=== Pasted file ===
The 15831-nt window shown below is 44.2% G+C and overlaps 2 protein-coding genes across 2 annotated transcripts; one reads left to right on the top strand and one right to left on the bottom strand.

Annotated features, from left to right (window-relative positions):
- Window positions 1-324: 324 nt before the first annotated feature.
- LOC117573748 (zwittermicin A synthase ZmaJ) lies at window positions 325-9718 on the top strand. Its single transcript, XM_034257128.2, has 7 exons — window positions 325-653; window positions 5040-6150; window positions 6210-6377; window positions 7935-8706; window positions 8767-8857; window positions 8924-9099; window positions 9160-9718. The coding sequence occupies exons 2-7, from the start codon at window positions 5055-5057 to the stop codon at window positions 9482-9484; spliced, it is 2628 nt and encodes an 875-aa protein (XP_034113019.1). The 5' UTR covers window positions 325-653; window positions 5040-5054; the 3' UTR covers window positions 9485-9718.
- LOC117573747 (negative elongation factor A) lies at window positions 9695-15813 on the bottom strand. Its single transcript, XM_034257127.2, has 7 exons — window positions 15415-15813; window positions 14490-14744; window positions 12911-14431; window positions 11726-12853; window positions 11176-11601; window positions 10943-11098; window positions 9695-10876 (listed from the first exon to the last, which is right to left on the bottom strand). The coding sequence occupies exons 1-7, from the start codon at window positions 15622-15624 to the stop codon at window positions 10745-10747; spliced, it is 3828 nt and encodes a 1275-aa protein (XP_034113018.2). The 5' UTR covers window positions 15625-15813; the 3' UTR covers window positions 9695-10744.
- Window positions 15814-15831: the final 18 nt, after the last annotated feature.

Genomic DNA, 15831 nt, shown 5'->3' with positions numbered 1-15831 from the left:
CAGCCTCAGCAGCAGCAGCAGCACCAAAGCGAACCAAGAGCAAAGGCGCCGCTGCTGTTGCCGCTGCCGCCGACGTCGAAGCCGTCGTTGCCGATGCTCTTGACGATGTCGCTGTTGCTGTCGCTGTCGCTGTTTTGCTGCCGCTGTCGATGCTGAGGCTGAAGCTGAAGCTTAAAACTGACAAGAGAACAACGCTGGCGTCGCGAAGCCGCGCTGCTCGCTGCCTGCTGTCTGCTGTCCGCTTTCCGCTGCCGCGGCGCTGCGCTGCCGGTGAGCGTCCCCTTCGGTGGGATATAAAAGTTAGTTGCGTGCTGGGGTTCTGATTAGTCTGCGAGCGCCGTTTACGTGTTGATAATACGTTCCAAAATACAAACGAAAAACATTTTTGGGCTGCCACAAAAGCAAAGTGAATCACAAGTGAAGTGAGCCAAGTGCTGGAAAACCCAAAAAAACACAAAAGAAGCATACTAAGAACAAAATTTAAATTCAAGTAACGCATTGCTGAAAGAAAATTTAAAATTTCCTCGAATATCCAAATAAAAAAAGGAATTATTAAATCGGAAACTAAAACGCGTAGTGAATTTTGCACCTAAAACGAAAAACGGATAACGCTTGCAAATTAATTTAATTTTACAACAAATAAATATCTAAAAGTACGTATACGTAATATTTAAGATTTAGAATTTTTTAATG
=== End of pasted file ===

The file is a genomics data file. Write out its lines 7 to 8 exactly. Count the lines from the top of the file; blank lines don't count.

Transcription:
Genomic DNA, 15831 nt, shown 5'->3' with positions numbered 1-15831 from the left:
CAGCCTCAGCAGCAGCAGCAGCACCAAAGCGAACCAAGAGCAAAGGCGCCGCTGCTGTTGCCGCTGCCGCCGACGTCGAAGCCGTCGTTGCCGATGCTCTTGACGATGTCGCTGTTGCTGTCGCTGTCGCTGTTTTGCTGCCGCTGTCGATGCTGAGGCTGAAGCTGAAGCTTAAAACTGACAAGAGAACAACGCTGGCGTCGCGAAGCCGCGCTGCTCGCTGCCTGCTGTCTGCTGTCCGCTTTCCGCTGCCGCGGCGCTGCGCTGCCGGTGAGCGTCCCCTTCGGTGGGATATAAAAGTTAGTTGCGTGCTGGGGTTCTGATTAGTCTGCGAGCGCCGTTTACGTGTTGATAATACGTTCCAAAATACAAACGAAAAACATTTTTGGGCTGCCACAAAAGCAAAGTGAATCACAAGTGAAGTGAGCCAAGTGCTGGAAAACCCAAAAAAACACAAAAGAAGCATACTAAGAACAAAATTTAAATTCAAGTAACGCATTGCTGAAAGAAAATTTAAAATTTCCTCGAATATCCAAATAAAAAAAGGAATTATTAAATCGGAAACTAAAACGCGTAGTGAATTTTGCACCTAAAACGAAAAACGGATAACGCTTGCAAATTAATTTAATTTTACAACAAATAAATATCTAAAAGTACGTATACGTAATATTTAAGATTTAGAATTTTTTAATG